(Note: This article is part two of a two-day series discussing recent developments related to the Michigan budget. See part one.)
Confronted with an $803 million gap between revenue and spending in the current-year budget, the state capitol political class agreed to "solve" the problem largely by borrowing, shifting funding around and creating a larger problem by pushing the consequences off to the future. Remarkably, an agreement that is supposed to get rid of the spending gap actually increases spending on Medicaid, welfare and prisons. In the spirit of "consensus" that is often invoked when one side of a policy dispute wants the other to choke down bad ideas, this deficit-financing scam was approved with comfortable vote margins in both chambers of the Legislature.
The agreement does make some token cuts to various budget items, such as the Legislature, governor’s office, and arts grants. But these meager efforts are dwarfed by the centerpiece of the plan: $410 million borrowed from future payouts of Michigan’s lawsuit settlement with the tobacco industry. Because the settlement is effectively a court-ordered tax on cigarette makers, borrowing from its future-year payments (with interest) is comparable to taking out a loan against future income tax payments to pay for current spending. Either way, it is taxing tomorrow to hide from today’s troubles.
Compounding the tragedy of this folly is the road not chosen: a sizeable collection of sensible spending reforms, a small portion of which were recently and narrowly approved by the Michigan Senate but rejected by the House of Representatives. On March 22, the Michigan Senate approved a $250 million collection of modest but genuine cost containment measures. Of that, about $100 million in reasonable cuts were spread across a wide variety of health care, welfare, local government revenue sharing programs and others. They included a $14 million reduction for public transit, a $3.6 million cut to arts grants, a $10 million deduction from lottery advertising, a $2.5 million cut from intermediate school district funding, and many more.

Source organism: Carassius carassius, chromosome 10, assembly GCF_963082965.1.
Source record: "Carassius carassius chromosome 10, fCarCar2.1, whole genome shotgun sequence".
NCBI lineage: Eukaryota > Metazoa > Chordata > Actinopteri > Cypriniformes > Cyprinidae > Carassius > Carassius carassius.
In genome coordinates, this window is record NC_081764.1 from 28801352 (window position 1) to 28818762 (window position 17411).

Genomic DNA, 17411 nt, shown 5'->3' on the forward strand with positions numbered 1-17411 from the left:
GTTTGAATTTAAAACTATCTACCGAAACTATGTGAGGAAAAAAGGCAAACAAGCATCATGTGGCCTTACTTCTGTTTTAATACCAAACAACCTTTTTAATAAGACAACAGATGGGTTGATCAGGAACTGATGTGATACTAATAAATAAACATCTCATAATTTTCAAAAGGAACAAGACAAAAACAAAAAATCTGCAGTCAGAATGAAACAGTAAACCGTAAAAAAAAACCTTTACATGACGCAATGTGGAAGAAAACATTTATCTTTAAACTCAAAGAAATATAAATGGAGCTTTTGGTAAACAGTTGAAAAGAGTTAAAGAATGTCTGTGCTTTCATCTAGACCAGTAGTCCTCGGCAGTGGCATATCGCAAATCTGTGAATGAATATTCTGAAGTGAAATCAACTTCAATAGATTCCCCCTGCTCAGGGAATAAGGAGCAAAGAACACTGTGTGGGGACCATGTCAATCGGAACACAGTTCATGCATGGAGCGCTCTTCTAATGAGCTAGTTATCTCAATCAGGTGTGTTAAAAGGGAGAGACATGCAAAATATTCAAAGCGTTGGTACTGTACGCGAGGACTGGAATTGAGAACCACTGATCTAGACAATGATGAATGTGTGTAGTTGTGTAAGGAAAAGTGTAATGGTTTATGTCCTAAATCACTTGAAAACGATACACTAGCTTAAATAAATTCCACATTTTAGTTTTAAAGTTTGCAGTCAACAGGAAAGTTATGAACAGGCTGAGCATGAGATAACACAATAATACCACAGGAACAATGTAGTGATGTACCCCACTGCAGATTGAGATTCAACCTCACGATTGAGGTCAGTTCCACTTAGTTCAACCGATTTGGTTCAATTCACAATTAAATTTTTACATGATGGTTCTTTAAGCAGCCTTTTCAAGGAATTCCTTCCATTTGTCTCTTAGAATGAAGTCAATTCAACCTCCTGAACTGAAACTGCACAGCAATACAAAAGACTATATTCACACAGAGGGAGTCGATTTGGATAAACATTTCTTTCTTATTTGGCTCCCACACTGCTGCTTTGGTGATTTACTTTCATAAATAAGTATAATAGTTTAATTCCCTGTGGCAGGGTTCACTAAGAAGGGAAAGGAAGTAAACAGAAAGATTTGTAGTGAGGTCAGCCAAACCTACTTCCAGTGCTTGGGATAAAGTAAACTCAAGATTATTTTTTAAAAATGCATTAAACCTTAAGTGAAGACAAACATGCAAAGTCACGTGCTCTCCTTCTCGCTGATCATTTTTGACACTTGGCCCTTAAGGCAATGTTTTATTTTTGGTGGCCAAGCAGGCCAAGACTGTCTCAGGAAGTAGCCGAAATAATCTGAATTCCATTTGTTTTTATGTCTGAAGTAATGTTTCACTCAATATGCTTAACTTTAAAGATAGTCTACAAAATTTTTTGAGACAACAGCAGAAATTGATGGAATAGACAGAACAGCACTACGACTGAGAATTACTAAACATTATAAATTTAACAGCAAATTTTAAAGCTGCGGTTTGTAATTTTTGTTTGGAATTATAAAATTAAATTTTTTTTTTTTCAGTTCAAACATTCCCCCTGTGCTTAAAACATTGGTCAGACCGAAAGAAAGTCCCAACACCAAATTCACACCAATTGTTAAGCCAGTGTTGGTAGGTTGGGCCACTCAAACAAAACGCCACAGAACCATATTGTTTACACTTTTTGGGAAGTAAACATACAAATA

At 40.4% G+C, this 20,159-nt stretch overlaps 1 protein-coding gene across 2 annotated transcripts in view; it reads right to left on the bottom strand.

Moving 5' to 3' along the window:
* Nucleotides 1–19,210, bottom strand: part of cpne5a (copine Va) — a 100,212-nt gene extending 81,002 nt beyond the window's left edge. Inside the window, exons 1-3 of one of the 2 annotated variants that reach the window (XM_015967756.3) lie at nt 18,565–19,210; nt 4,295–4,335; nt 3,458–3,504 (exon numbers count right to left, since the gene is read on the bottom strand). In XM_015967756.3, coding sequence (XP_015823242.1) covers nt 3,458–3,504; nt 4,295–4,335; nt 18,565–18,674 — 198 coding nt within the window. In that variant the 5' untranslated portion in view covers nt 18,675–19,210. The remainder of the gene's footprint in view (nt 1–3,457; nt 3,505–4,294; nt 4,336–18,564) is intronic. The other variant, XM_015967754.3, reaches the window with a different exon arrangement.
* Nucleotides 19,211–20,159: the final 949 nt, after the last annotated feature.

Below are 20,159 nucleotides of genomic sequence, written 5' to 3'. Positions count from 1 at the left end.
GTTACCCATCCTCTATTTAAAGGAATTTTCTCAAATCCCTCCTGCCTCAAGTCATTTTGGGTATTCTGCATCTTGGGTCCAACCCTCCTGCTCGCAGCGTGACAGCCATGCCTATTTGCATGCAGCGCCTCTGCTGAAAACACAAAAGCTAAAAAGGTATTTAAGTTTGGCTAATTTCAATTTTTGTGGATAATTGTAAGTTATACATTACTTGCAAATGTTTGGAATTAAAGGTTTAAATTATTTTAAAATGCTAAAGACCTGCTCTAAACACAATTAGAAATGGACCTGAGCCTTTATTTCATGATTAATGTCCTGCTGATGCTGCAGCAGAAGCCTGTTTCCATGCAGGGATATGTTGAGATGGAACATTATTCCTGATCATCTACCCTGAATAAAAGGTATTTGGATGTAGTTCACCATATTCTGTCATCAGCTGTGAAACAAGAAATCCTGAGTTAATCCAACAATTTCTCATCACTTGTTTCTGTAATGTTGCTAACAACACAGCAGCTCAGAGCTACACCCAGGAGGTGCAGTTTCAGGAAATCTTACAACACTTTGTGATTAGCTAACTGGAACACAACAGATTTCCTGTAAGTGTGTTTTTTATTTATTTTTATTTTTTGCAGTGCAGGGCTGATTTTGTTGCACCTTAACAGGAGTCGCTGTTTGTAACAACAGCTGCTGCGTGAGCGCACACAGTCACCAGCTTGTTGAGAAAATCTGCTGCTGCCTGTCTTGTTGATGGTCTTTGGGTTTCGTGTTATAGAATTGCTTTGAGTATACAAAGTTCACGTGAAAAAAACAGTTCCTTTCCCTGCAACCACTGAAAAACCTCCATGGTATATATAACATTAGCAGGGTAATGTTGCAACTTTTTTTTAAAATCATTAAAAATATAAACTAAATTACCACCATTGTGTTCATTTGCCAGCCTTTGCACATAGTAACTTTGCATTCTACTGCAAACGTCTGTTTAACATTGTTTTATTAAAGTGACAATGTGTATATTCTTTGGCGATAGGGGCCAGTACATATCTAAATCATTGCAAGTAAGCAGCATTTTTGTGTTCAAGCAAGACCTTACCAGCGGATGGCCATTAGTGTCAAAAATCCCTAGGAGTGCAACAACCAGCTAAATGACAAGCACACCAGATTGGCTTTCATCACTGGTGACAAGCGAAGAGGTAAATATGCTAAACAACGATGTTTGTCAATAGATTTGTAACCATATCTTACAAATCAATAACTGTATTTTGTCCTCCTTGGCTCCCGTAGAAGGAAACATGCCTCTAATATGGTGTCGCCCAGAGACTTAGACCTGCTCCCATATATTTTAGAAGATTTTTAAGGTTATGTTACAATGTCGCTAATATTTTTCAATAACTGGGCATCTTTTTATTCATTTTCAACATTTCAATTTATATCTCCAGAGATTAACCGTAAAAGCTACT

This was commendable, but a small drop in the bucket compared to the reforms that could and should have been implemented when the magnitude of the current-year budget problem was quantified in January. The Mackinac Center has compiled many billions of dollars in potential annual budget savings. What follows are just a few of the many budget saving options that were and remain available to lawmakers:
$192 million could be saved from privatizing just 5 percent of the state’s prisons.
$112 million should be saved by cutting state mass transit subsidies and liberating the market for more cost-conscious private sector transportation options such as commercial van pools, jitney cabs and more.
Arts and culture grants are not a core function of government. Eliminating them entirely and reducing state subsidies to local libraries by 50 percent would save $35 million.
Privatizing non-instructional services at all of Michigan’s public schools, such as transportation, janitorial and food service could save an estimated $300 million or more.
Repealing the mandatory union-scale wages on public school construction projects could save $150 million.
Transferring state highway road patrol duties from the state police to more cost effective county sheriff deputies could save $65 million.
A small effort to enact some of these reforms took place with that March vote to cut $250 million from the 2007 budget. The Michigan Senate narrowly approved the reductions on a 20-17 vote, but the Michigan House of Representatives rejected the exact same proposal 60-49 on April 17. This effectively ended the attempts at real fiscal restraint for the 2007 budget and set the stage for the deficit-financing agreement that took place in May.
The Legislature will soon shift its attention to writing and paying for the 2008 budget. The sensible spending restraint ideas that were tried last March and countless others remain as fiscally sound alternatives to yet another borrowing binge (or perhaps even a major tax increase). Lawmakers must not put taxpayers on the hook for more future spending or taxes. Michigan deserves a less costly tomorrow.
Kenneth M. Braun is a policy analyst specializing in fiscal and budgetary issues for the Mackinac Center for Public Policy, a research and educational institute headquartered in Midland, Mich. Permission to reprint in whole or in part is hereby granted, provided that the author and the Center are properly cited.